With the state of pop music today, it’s hard to find artists and lyrics that really challenge the social norms the way the artists often did during the 60s, 70s and 80s. War, economic strife and the resulting upheaval was seen as the prose for many lyricists whose songs have been seared into our subconscious and will be for generations to come.
But where do we find today’s version of Bob Dylan, Janis Joplin and so on? We have to look and think outside the box. The artist that are challenging the social norms are the ones who have to literally battle it in real life. Take for instance Palestinian rap group Dam, who are hardly making headlines on every magazine in the checkout stand, yet their music is infiltrating the young Arab generations and having a major impact.
Coming from an area in the world renowned for its political strife, this group has been using this as the background to songs about issues such as the Israeli occupation of Palestine. And now the trio of men have added a female to their group, singer and rapper Maysa Daw and are tackling the issue of gender stereotypes which are still extremely pervasive in much of the Arab world and even beyond it.
The song is called ‘Who You Are’ and describes the role of women and men and confronts how shockingly discriminatory it can be.
“I am the single, the sterile, and the divorced. I am the ‘better living with a man than live along'” sings Maysa in the catchy chorus.
“I am the dishes, I am the ironing, I am everything, I am nothing. But remind me, who are you? I am the women gossip. I can’t give birth to boys. I am the strong. I am as 100 men. I am the honor, the shame. I am everything, I am nothing. But remind me, who are you?”
The narrative constantly interchanges between the male and female perspective, and exposes some of the well-known ways women are treated. Interestingly they also mention other countries such as India, know for its high percentages of rapes being reports, and the US where human trafficking happens every day.
“Either it’s justice for both genders, or we start honor killing men. We abuse her in Egypt, then oppress her in Lyd. Women trafficking in the US then rape her in India. Then expect her to be on time and raise the kids. Are we talking about Super Woman or a human being?”
Aside from the confronting lyrics, we also see Maysa and the men interchanging roles between the traditional expectations, to swapping it around where we see the men doing the ironing and the household duties, and Maysa as the woman driving and doing the more “manly” tasks.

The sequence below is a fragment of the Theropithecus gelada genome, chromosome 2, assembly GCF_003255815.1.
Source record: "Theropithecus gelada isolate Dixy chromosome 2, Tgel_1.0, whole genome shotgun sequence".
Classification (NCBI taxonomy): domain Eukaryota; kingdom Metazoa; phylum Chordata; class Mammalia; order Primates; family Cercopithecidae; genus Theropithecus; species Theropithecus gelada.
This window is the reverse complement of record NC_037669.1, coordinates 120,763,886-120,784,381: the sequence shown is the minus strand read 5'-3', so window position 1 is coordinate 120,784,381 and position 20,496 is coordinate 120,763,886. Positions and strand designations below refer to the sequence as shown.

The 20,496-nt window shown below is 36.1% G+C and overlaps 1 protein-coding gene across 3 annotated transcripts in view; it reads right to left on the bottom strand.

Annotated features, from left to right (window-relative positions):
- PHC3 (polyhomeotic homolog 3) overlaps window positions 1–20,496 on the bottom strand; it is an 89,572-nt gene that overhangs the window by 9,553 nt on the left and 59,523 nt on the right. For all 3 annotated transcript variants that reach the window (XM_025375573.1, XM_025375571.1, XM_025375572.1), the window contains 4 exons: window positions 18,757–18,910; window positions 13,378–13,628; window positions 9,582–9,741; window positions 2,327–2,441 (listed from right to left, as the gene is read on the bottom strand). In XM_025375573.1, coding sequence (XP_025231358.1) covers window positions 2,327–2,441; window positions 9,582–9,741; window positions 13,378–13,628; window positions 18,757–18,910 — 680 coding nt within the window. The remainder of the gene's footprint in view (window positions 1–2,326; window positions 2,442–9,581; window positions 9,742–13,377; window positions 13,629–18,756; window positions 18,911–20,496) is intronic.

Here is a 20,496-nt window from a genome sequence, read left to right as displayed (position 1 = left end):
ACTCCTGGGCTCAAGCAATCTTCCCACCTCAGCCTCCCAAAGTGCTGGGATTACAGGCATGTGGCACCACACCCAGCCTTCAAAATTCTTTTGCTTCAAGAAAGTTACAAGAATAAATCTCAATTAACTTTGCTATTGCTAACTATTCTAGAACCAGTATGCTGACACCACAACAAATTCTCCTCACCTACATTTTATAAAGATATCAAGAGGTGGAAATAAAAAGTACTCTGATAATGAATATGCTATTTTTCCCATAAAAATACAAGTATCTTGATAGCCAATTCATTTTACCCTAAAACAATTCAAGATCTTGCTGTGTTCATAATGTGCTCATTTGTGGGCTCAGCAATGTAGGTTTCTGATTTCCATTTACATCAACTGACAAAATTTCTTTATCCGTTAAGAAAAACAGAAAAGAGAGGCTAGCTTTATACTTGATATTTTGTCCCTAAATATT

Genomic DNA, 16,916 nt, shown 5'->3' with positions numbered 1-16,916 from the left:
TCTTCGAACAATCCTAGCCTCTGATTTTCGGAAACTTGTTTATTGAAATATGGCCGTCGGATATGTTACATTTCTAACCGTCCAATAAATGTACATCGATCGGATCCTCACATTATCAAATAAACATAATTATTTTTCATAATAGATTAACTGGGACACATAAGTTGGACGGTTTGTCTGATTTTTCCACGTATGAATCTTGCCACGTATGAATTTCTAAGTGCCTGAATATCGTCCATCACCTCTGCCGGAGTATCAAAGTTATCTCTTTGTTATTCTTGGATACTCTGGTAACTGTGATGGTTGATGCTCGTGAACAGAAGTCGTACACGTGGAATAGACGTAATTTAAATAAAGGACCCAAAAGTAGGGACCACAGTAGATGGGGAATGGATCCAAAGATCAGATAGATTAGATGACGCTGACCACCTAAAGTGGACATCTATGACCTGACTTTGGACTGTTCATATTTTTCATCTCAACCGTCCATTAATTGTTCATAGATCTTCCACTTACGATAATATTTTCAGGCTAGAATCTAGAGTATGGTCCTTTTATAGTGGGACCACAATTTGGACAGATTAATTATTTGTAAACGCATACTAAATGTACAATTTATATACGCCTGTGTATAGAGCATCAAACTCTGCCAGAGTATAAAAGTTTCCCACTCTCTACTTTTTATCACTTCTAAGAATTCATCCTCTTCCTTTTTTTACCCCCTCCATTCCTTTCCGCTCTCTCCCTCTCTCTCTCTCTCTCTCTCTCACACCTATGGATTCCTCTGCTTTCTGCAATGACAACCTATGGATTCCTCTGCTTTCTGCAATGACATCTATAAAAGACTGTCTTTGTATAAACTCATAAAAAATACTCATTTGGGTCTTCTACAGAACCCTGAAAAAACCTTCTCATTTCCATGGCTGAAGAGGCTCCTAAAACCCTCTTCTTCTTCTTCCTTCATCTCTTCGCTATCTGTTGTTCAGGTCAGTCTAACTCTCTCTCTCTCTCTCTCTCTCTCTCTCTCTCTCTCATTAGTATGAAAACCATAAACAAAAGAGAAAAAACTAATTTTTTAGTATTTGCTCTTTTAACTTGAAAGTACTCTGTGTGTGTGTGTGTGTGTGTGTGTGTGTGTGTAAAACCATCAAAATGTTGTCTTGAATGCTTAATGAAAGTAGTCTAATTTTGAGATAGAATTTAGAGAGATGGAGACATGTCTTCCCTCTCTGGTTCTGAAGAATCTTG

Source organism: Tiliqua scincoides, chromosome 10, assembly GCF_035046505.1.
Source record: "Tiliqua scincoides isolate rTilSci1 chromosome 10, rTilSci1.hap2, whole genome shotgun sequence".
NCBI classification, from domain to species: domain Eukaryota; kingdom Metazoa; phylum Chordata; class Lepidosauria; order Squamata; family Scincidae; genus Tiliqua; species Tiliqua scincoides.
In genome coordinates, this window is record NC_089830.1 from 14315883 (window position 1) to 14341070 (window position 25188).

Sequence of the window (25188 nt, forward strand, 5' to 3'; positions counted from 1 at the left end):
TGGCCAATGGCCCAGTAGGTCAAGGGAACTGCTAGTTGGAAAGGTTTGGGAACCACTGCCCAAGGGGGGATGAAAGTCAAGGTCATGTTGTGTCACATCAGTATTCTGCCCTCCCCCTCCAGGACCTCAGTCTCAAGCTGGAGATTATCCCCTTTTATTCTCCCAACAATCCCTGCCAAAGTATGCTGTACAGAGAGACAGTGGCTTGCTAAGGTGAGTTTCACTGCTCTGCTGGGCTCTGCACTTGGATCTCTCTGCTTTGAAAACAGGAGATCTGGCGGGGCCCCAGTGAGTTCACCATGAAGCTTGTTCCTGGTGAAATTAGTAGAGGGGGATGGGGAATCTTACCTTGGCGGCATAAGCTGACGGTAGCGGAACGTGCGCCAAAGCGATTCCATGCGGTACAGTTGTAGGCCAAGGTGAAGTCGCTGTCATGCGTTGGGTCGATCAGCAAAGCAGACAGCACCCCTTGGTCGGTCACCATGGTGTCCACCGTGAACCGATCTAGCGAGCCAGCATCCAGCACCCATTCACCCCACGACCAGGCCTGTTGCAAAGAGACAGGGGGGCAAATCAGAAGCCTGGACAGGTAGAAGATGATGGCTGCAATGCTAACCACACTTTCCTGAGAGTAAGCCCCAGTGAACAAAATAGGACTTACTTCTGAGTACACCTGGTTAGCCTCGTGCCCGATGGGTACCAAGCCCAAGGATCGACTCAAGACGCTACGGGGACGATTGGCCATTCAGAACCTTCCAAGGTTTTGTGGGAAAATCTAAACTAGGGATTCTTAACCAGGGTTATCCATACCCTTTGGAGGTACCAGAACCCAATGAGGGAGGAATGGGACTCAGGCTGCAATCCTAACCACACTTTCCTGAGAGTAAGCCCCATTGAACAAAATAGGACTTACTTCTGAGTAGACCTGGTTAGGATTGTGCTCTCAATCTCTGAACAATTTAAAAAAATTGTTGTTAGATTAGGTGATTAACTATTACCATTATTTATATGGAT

The video is being supported by the United Nations Population Fund (UNFPA) which is focused on changing sexist attitudes in the Middle East. In an interview with Al Jazeera, Maysa Daw talks about the mission of this music video.
“The role changing can really make people think twice about what the lyrics are about,” said Maysa.
“The first time I hit my sister my parents applauded and said ‘You’re the Man!'” the lyrics state at one point throughout the song in reference to honor killings and gender violence that inflicted by men on the females in their families.
The weight of importance, seeing this dynamic and talented group of musicians present a message that can change their generation is huge. But it also comes at the right time. It’s great to see the uprising of women to are demanding equality, but for men to see other men doing the same and standing alongside women is heartening.
“The mentality of the new generation is willing, it’s looking and it’s like, yo, that’s not cool, we wanna change it,” said DAM founder Tamer Nafar.
According to Al Jazeera, DAM are the first Palestinian rap group, but with the influx of rap groups across the Middle East and in the Arab world, they believe it is more progressive than rap in the US. Come to think of it, they have a damn good point (booty-popping dancers in hip hop videos, anyone?)
“You’ll be amazed at how chauvinistic the American, the ‘modern’ societies will be compared to Arabic Hip Hop when it discusses women’s rights, prostitution rights, it discusses homophobia,” said Tamer.
The day we hear 50 cent, Lil Wayne and whoever else in the rap world dissect these issues in their lyrics will mark a huge shift in the the American Hip Hop culture for sure. And it is sad that the genre is seen as such a chauvinistic battle ground because the genre itself was born out of much social struggle and battling the status quo in white-dominated American life. Where has that intensity and passion gone from our music? The answer is: it’s happening in the Middle East, and it’s exciting!
In an interview with 972 Mag about the video, the group say they were excited to tackle the patriarchy in this song.
“I’m very proud of both the song and the video. I think it is an honest attempt at criticizing our society. Men try to stereotype women all the time, and I just want to ask which stereotypes define men, if any?” said Maysa.
Tamer also says that men who call themselves “feminist” should also be called into question and made sure their actions match their intent.
“We speak out against our own oppressive society, of course, but I believe it is just as important to criticize the hypocritical part of our society, which likes to play ‘make believe feminism’ from time to time,” he said.
As part of the hype surrounding the video, DAM are asking fans and viewers to upload images and videos of themselves carrying out tasks which are the opposite of their gender stereotypes, and promote it using the hashtag #who_you_are. They have uploaded a number of images to their Facebook page already.
Take a look at the full video below, we know you will want to watch it more than once. Here’s to a generation of men and women standing side by side to dismantle stereotypical and hurtful ideals that lead us to regress, not progress.